Exceptional 19th century Japanese Tobacco Box (Tabako-Bon) in rectangular form made with wood and brass (burner inserts), and completed in black and gold lacquer. It is decorated with undulating leave vines and flowers. It has rounded square wooden Karakusa charcoal burners with brass inserts (with remaining tobacco ashes) that are also elegantly decorated with gold vines and flowers. A rectangular wooden handle is attached to the middle of the box. The top edges of the outer box frame have built in spaces to hold the 14 inch black lacquered pipe with brass fittings. The box is constructed with three drawers, which are also lacquered inside and out. Each of the drawers has brass fittings in the form of flowers.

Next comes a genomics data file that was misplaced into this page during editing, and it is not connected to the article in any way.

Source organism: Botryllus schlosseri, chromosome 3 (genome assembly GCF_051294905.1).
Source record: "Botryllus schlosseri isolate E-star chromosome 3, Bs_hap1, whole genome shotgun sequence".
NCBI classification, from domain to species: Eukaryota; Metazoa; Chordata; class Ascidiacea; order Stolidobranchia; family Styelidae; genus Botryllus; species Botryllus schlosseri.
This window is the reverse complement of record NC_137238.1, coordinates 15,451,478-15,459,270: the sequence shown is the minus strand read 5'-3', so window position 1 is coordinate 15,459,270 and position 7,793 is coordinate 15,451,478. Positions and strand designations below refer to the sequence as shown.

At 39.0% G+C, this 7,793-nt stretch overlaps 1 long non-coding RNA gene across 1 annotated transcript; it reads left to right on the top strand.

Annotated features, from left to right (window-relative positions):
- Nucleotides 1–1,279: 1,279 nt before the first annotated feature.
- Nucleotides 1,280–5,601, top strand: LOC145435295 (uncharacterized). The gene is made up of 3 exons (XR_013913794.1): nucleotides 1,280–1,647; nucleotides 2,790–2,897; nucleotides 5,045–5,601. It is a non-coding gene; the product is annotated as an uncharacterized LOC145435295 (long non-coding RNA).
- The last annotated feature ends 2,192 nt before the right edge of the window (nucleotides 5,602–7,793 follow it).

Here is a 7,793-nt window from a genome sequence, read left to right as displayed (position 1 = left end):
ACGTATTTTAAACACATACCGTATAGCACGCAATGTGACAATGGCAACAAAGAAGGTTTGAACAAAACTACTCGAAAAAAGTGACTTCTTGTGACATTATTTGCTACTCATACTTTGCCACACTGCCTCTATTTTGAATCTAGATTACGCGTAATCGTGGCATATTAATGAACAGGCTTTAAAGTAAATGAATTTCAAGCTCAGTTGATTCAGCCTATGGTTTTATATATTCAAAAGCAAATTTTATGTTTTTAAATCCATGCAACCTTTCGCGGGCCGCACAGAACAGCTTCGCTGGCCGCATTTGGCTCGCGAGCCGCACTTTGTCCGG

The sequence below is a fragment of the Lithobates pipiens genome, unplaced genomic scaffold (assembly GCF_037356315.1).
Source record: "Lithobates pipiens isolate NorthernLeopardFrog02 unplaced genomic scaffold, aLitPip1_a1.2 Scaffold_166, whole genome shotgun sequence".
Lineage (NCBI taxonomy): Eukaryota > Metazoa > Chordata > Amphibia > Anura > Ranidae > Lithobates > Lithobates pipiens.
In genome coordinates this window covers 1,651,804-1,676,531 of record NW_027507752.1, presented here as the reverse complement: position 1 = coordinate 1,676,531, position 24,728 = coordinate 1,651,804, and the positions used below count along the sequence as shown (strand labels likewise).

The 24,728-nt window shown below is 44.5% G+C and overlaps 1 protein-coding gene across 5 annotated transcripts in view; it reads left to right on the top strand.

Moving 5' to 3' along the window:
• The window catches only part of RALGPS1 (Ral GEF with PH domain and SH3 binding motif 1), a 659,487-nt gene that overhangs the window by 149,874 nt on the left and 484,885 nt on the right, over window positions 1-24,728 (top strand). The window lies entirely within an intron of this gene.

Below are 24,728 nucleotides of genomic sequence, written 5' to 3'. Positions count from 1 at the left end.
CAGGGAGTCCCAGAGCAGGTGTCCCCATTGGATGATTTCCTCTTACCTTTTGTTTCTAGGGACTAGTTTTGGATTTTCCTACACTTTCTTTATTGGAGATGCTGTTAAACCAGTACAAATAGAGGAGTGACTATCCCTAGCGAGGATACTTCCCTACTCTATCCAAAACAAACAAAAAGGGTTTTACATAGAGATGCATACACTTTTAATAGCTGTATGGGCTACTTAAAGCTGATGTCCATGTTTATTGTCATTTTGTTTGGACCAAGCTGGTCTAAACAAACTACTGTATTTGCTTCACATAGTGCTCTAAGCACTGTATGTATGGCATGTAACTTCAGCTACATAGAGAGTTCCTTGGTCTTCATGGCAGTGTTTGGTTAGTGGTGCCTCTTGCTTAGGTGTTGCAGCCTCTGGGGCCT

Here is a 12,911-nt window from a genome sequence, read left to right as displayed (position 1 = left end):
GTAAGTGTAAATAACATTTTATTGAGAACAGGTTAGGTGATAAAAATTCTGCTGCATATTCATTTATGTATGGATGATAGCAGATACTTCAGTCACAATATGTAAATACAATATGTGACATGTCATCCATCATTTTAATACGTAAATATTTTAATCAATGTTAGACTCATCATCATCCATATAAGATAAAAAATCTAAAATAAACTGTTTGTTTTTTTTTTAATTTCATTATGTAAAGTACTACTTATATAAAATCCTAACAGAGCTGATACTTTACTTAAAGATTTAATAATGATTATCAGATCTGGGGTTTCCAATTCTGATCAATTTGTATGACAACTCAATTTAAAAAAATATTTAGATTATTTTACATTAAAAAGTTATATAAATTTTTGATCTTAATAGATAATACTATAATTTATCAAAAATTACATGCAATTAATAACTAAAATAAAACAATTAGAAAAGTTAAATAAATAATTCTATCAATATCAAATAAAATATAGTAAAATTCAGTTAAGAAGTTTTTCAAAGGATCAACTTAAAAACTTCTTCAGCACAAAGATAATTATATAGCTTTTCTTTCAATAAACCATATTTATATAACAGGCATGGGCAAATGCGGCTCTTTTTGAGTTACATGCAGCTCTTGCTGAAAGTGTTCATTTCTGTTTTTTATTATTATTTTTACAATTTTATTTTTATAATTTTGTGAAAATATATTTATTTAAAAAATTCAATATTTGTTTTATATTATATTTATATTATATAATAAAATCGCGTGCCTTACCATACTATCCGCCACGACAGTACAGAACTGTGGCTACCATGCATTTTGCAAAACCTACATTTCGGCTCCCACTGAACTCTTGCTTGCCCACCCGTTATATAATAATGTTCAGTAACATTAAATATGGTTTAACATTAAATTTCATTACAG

Smoking was widespread among both men and women during the Edo period in Japan. These boxes and smoking accessories were found mostly in wealthier homes and were used as part of the tea ceremonies. Production of these boxes ceased at the end of the 19th century, when cigarettes became fashionable and virtually replaced pipe smoking.
The box and all of its components are in remarkable preserved excellent condition. Dimensions of the box are: 10.5 inches wide, 6-7/8 inches deep, and 7 inches tall (11 inches including the handle). One of the charcoal burners is 3.5 inches square, and the other is 2.5 inches wide by 3.5 inches tall.